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Equine Assisted Learning

What is Equine Assisted Learning (EAL)?

EAL is similar to EAP; however,the focus is not on therapy, but on having the client(s) participate in an experiential learning activity that is educational in format and focuses on interactive team-building, communication, problem-solving, responibility, and critical & creative thinking.

Who can benefit from EAL?


*School classes

*Youth Groups

*Sport Teams


*Businesses (co-workers/teams)

*Corporate management teams

*Colleges (leadership, women's empowerment, boundaries)

How many sessions would we need to get results?

The number of sessions depends on the goals of the individual or group.  EAL experiences can be tailored to meet the individual or group's goals. 

For example:

*A business wanting to focus on team-building may decide on a 1/2 or full day session.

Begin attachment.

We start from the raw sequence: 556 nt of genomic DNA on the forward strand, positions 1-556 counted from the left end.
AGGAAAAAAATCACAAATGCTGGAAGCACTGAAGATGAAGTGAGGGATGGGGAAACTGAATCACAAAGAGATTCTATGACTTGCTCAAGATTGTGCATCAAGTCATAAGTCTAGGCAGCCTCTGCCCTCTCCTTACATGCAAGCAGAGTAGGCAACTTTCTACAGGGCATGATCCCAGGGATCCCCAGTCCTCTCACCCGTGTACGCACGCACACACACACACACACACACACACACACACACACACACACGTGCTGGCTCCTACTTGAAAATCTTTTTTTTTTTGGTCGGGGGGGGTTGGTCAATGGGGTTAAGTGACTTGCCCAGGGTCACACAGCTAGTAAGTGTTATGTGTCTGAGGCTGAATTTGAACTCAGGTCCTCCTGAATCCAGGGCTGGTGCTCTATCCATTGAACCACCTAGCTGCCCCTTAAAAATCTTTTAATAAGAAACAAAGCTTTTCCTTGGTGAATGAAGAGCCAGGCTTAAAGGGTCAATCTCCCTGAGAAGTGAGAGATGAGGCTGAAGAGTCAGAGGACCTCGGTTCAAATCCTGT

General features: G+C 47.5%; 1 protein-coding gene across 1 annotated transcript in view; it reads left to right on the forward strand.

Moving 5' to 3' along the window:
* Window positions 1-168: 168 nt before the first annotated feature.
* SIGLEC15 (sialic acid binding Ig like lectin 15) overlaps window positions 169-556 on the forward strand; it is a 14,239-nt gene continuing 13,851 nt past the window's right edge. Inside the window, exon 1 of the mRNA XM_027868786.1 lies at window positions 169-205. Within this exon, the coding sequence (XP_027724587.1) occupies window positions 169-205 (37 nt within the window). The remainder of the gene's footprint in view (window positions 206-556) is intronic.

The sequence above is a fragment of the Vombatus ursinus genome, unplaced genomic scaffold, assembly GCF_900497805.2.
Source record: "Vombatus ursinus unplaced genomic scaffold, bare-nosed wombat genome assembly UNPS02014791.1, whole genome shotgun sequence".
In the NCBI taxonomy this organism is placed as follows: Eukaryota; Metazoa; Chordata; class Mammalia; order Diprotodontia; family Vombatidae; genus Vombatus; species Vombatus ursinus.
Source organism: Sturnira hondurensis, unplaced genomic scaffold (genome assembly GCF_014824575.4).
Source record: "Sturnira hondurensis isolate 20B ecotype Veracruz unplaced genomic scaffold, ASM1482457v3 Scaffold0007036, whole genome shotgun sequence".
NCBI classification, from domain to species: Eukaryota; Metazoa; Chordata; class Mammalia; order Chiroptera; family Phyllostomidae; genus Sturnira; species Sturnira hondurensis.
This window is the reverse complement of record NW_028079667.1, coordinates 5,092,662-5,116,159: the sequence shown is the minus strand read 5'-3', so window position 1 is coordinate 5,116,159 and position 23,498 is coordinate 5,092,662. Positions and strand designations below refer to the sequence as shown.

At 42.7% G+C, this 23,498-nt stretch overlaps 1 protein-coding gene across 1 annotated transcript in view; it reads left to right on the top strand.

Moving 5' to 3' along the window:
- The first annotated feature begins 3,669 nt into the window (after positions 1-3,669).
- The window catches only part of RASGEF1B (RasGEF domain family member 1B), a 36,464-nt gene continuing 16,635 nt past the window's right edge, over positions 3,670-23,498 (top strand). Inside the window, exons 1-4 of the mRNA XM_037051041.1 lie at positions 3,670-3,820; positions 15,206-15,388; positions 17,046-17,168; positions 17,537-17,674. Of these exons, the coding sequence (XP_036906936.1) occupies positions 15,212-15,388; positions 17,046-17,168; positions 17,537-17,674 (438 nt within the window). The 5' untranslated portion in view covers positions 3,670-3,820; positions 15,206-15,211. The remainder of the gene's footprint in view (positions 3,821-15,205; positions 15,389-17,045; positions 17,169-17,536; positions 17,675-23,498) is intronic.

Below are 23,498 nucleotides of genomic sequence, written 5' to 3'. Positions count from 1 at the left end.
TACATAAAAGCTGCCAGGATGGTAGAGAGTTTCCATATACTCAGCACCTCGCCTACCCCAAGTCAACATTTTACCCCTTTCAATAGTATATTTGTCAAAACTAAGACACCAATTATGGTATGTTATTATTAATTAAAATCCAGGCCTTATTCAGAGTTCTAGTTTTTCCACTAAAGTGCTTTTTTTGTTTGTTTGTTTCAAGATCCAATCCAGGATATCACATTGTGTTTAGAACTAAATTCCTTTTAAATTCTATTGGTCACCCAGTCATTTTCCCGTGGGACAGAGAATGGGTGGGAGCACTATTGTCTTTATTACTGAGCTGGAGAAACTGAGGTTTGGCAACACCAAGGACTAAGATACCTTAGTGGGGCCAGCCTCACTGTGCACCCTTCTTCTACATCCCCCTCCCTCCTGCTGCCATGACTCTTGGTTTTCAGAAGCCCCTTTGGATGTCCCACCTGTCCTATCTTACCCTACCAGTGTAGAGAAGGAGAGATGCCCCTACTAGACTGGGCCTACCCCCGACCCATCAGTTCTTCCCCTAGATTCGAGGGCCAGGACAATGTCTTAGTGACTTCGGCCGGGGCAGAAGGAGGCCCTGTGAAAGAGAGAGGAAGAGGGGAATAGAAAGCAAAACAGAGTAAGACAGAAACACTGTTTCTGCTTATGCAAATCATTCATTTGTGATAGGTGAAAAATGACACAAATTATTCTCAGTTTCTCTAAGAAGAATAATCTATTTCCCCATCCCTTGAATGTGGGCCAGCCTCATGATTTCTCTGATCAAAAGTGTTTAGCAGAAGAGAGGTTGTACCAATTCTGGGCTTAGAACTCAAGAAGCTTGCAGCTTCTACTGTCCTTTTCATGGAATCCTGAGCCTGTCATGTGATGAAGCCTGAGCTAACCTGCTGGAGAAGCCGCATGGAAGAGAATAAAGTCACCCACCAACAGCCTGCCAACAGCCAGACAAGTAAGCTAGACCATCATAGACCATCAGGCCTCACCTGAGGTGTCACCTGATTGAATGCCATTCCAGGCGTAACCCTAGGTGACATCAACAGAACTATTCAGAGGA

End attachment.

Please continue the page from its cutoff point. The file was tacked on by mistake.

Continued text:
*A school class of pre-teens who are working on socialization and character building skills may decide to participate in EAL activities once a week for 12 weeks.

*A college interested in having incoming RA's (Resident Assistants) participate in leadership and boundary setting activities to better assist the RA's in providing guidance and leadership to resident students while setting appropriate boundaries with students, may decide on a 2 hr session.

*A group home of MR adults may choose to set up a weekly visit to the farm that involves EAL and other activities such as gardening/crafts/fishing/nature walks.

To learn more about EAL and discuss how we can help your group meet its needs and interests, click below:

Teamwork         Work Ethic

                     Problem-Solving                             Leadership

                                                    Critical Thinking

    Creativity       Trust-Building

Relationship-Building              Empathy               Relaxation

      Humor         Independence    

overcoming fears                   Responsibility

Assertiveness versus Aggression

Enjoyment                     Fun            

                                                             Moving out of comfort zone


                                                               Practicing Patience

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